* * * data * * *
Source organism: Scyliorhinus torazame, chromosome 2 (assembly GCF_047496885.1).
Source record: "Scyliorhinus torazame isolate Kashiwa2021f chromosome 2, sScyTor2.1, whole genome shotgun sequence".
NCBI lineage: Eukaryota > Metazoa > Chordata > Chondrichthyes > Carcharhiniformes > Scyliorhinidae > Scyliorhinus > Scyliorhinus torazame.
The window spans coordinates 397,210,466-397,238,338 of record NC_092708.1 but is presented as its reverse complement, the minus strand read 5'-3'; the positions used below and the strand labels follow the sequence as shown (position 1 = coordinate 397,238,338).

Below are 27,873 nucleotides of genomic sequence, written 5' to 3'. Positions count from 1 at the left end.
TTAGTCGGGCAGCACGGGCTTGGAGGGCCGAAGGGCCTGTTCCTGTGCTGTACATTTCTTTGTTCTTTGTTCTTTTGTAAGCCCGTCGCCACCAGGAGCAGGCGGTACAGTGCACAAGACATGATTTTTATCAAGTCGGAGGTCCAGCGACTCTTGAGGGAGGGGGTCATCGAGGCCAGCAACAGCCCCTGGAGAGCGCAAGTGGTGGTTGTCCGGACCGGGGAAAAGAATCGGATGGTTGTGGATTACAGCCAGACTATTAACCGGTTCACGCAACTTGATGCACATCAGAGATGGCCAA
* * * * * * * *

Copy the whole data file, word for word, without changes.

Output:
Source organism: Scyliorhinus torazame, chromosome 2 (assembly GCF_047496885.1).
Source record: "Scyliorhinus torazame isolate Kashiwa2021f chromosome 2, sScyTor2.1, whole genome shotgun sequence".
NCBI lineage: Eukaryota > Metazoa > Chordata > Chondrichthyes > Carcharhiniformes > Scyliorhinidae > Scyliorhinus > Scyliorhinus torazame.
The window spans coordinates 397,210,466-397,238,338 of record NC_092708.1 but is presented as its reverse complement, the minus strand read 5'-3'; the positions used below and the strand labels follow the sequence as shown (position 1 = coordinate 397,238,338).

Below are 27,873 nucleotides of genomic sequence, written 5' to 3'. Positions count from 1 at the left end.
TTAGTCGGGCAGCACGGGCTTGGAGGGCCGAAGGGCCTGTTCCTGTGCTGTACATTTCTTTGTTCTTTGTTCTTTTGTAAGCCCGTCGCCACCAGGAGCAGGCGGTACAGTGCACAAGACATGATTTTTATCAAGTCGGAGGTCCAGCGACTCTTGAGGGAGGGGGTCATCGAGGCCAGCAACAGCCCCTGGAGAGCGCAAGTGGTGGTTGTCCGGACCGGGGAAAAGAATCGGATGGTTGTGGATTACAGCCAGACTATTAACCGGTTCACGCAACTTGATGCACATCAGAGATGGCCAA